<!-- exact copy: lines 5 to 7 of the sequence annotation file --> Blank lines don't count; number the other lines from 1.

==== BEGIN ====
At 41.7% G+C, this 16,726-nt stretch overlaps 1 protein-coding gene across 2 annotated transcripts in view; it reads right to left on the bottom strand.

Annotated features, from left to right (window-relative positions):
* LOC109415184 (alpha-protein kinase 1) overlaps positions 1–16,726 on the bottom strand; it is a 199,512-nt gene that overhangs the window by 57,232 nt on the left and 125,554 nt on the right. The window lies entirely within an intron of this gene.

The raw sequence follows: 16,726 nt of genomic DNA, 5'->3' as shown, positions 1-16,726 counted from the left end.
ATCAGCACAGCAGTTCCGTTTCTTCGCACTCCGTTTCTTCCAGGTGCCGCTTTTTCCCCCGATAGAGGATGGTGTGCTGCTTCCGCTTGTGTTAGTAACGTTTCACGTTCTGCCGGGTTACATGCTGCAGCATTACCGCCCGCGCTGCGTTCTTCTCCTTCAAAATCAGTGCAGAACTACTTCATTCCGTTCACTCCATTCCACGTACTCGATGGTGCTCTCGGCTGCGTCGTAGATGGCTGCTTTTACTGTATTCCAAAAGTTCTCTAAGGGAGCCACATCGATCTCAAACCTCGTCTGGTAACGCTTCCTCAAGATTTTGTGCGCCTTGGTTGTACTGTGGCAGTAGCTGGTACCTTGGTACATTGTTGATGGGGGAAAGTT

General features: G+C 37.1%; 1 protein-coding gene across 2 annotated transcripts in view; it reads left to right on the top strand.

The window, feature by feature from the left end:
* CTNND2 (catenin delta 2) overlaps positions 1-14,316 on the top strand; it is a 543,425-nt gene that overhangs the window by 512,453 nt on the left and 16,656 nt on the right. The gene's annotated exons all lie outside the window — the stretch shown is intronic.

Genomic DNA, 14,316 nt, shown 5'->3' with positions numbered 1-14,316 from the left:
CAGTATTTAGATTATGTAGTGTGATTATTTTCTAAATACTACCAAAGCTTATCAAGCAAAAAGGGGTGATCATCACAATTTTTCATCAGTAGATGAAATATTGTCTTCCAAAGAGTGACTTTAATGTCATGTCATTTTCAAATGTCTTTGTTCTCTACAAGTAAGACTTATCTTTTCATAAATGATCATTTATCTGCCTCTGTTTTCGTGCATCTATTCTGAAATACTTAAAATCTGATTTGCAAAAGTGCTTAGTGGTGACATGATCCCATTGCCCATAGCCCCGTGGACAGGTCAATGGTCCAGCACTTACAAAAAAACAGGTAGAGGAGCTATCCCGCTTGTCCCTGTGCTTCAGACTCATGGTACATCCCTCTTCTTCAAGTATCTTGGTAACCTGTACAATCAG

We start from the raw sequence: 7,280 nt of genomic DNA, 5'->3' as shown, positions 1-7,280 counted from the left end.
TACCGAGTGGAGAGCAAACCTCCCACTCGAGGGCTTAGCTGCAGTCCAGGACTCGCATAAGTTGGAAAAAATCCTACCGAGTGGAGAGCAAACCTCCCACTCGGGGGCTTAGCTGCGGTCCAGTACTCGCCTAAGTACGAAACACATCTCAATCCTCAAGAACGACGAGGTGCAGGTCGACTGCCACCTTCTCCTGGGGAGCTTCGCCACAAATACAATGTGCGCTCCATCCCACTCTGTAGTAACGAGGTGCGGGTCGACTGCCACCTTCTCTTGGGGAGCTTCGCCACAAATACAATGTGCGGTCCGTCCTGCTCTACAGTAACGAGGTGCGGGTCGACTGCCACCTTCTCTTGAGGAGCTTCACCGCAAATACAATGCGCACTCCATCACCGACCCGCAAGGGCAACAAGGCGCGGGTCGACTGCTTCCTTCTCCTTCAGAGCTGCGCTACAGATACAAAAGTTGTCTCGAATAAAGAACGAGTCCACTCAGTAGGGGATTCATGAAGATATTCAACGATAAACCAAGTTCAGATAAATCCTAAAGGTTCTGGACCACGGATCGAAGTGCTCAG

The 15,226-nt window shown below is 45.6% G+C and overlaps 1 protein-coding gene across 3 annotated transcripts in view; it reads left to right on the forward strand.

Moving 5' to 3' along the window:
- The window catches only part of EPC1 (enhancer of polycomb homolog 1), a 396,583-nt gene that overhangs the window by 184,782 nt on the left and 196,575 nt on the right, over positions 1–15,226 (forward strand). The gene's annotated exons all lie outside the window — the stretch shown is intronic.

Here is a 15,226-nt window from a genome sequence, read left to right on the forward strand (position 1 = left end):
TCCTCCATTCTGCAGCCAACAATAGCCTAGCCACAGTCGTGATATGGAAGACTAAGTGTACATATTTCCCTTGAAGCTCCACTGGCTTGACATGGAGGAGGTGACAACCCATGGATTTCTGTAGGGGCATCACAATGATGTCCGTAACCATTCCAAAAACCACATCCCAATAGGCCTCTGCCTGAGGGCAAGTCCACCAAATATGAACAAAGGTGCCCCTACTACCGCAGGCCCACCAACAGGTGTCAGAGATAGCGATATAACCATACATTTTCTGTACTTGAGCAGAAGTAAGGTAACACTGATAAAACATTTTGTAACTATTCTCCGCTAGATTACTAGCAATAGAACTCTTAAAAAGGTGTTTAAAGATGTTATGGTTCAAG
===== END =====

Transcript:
ATCAGCACAGCAGTTCCGTTTCTTCGCACTCCGTTTCTTCCAGGTGCCGCTTTTTCCCCCGATAGAGGATGGTGTGCTGCTTCCGCTTGTGTTAGTAACGTTTCACGTTCTGCCGGGTTACATGCTGCAGCATTACCGCCCGCGCTGCGTTCTTCTCCTTCAAAATCAGTGCAGAACTACTTCATTCCGTTCACTCCATTCCACGTACTCGATGGTGCTCTCGGCTGCGTCGTAGATGGCTGCTTTTACTGTATTCCAAAAGTTCTCTAAGGGAGCCACATCGATCTCAAACCTCGTCTGGTAACGCTTCCTCAAGATTTTGTGCGCCTTGGTTGTACTGTGGCAGTAGCTGGTACCTTGGTACATTGTTGATGGGGGAAAGTT

General features: G+C 37.1%; 1 protein-coding gene across 2 annotated transcripts in view; it reads left to right on the top strand.

The window, feature by feature from the left end: